J.C. Mattingly: A Socratic Rancher 12-27-10 | TheFencePost.com

J.C. Mattingly: A Socratic Rancher 12-27-10

Here in the San Luis Valley, this time of year is usually dominated by winter weather. But this winter has been downright balmy so far. It has recreators and ranchers united in sending their snow forecasts to the Make-A-Wish Foundation. The other night I walked home from a friend’s home after dinner, about 8 o’clock, and it felt like a cool summer night.

Interestingly, a warm, snowless winter tends to remind everyone of brutal winters past, winters when temperatures sometimes didn’t get above freezing for a month, and dipped below zero as quickly as the sun set. In one of the more powerful winters in recent memory, the winters of 1992 and 1993, we had 4-feet of snow on the level from early November through late April, and a high temperature in January of 10 below.

In the winter of 1992-93, I remember how the men came into the shop to report for work at 7 a.m. sharp, wool caps under their hats, their pickups still running in the headquarters yard, and their hands rubbing together as if to make fire. Each man then felt obligated to report the thermometer reading at his home when he got up at 5 a.m. for his first cup of coffee, looking through frost-feathered windows at the chilly darkness.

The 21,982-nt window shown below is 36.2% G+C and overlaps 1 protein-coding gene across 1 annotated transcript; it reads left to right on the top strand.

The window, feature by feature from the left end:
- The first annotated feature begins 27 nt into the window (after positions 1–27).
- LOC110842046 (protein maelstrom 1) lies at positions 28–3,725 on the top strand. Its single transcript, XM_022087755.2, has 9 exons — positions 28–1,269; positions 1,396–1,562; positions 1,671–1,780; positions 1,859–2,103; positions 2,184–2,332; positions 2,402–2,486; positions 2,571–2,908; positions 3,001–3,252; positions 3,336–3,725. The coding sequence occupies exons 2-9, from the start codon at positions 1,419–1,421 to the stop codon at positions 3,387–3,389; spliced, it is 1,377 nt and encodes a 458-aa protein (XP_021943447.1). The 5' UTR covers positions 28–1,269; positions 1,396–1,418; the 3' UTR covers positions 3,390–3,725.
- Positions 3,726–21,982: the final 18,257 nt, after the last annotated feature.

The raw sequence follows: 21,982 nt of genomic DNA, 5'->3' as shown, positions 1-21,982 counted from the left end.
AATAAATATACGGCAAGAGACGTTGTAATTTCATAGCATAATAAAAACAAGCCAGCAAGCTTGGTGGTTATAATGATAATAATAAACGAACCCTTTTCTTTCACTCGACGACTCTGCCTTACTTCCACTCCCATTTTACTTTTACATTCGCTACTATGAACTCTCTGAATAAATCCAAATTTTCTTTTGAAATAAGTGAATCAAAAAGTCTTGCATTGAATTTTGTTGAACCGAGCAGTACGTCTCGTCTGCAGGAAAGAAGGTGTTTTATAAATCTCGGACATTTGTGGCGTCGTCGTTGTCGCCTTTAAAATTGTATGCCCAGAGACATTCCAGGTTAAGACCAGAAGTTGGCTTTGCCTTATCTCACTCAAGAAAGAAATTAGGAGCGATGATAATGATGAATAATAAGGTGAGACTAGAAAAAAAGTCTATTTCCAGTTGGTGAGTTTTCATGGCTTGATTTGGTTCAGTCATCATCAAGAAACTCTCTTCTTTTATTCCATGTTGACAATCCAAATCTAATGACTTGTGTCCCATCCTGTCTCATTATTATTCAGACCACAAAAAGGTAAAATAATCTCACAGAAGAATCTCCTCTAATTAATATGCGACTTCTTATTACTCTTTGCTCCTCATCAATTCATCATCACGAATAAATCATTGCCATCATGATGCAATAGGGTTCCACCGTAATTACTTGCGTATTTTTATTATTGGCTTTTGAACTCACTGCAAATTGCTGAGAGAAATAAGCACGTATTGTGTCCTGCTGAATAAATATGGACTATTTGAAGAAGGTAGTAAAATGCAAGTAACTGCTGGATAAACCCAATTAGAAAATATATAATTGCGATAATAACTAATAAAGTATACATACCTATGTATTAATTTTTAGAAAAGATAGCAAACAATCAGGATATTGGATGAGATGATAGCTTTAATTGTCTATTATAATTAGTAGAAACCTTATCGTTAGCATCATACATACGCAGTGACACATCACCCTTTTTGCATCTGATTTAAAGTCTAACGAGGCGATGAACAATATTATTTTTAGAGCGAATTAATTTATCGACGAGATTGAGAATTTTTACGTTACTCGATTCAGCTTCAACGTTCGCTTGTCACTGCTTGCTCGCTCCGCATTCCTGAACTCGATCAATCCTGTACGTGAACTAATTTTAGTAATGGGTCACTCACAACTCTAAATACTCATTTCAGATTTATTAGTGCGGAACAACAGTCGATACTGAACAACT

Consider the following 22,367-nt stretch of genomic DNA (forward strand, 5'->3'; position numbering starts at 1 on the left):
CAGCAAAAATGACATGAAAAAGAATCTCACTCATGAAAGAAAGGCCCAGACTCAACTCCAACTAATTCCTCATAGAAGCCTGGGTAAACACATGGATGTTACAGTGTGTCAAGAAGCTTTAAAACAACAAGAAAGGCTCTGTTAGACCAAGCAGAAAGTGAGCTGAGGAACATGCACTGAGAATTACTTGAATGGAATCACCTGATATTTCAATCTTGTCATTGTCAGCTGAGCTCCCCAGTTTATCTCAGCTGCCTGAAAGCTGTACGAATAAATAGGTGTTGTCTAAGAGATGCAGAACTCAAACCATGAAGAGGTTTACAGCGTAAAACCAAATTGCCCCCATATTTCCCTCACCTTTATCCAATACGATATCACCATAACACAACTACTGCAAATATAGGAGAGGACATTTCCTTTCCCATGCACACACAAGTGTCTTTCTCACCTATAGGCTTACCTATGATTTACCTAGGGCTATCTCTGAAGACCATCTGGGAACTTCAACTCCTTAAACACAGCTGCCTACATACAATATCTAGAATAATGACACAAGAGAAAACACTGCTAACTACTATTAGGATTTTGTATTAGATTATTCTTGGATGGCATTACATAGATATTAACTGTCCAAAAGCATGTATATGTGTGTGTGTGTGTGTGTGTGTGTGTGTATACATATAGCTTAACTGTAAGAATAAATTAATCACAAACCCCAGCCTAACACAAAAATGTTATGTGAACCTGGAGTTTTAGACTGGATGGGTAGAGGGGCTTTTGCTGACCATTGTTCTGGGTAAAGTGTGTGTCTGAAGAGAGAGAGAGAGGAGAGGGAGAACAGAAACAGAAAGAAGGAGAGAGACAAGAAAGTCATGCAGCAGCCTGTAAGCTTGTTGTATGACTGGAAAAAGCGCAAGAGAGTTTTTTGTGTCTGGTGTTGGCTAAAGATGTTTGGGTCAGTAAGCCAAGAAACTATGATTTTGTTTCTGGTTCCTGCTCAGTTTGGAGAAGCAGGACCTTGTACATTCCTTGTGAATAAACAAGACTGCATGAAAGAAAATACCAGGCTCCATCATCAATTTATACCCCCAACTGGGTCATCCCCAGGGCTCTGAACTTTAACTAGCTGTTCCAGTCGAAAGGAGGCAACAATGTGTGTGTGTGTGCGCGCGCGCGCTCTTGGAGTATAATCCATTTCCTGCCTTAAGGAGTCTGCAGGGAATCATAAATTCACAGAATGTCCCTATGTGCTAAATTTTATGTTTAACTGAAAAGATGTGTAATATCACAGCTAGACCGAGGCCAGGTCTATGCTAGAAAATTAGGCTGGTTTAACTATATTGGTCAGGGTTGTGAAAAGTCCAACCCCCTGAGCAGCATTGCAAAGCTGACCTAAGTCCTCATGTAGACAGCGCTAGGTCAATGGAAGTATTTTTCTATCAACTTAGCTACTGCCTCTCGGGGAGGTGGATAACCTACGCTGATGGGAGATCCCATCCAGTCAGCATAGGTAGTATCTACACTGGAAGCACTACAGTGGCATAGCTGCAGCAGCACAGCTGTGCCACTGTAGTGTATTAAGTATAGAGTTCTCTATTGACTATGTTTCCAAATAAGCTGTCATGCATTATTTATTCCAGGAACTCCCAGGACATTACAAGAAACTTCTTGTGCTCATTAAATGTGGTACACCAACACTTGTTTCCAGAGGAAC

“I had 28 below.”

“I had 30 below.”

“Shoot, I had 34 below.”

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“First liar doesn’t have a chance,” I usually said, to break the chain of claims before the ninth man in the crew felt obligated to claim 50 below. It was a point of pride and statement of vigor to be living in the coldest spot around. This wasn’t only true on the ranch. I noticed it as a tendency in the community. Everyone wanted to be living in the coldest spot because it conferred an essential ruggedness to the person who survived and thrived – or, in some cases, simply functioned.

Cold winters created challenges. My goal in running the ranch had been to come up with ways to have steady, year-round work rather than the more typical ranch pattern of working the men hard in the summer and then laying them off in the winter. So we had hay and grain to ship, which meant keeping trucks on the road and tractors fit for loading, and we also ran a local repair shop for tractors and machinery. When business was slow, I went to farm sales and bought machinery in need of repair and we fixed it up and sold it in the spring.

Nevertheless, winter was still slower. Instead of going out and putting in another half a day’s work after dinner, everyone had a chance to read that book that had been on the shelf all summer, or tinker if they had a heated shop.

This year’s balmy winter is confusing sometimes because when it’s close to 50 degrees outside, a person feels compelled to go outside and do something, even if there isn’t anything scheduled outside. A person feels guilty staying inside when the sun is shining outside and the wind isn’t howling.

So, I have to admit that, in addition to needing a big snow for the watersheds, I’d like to get snowed in so I can feel justified about staying inside to peacefully contemplate the epidemic of nonsense going in certain places outside.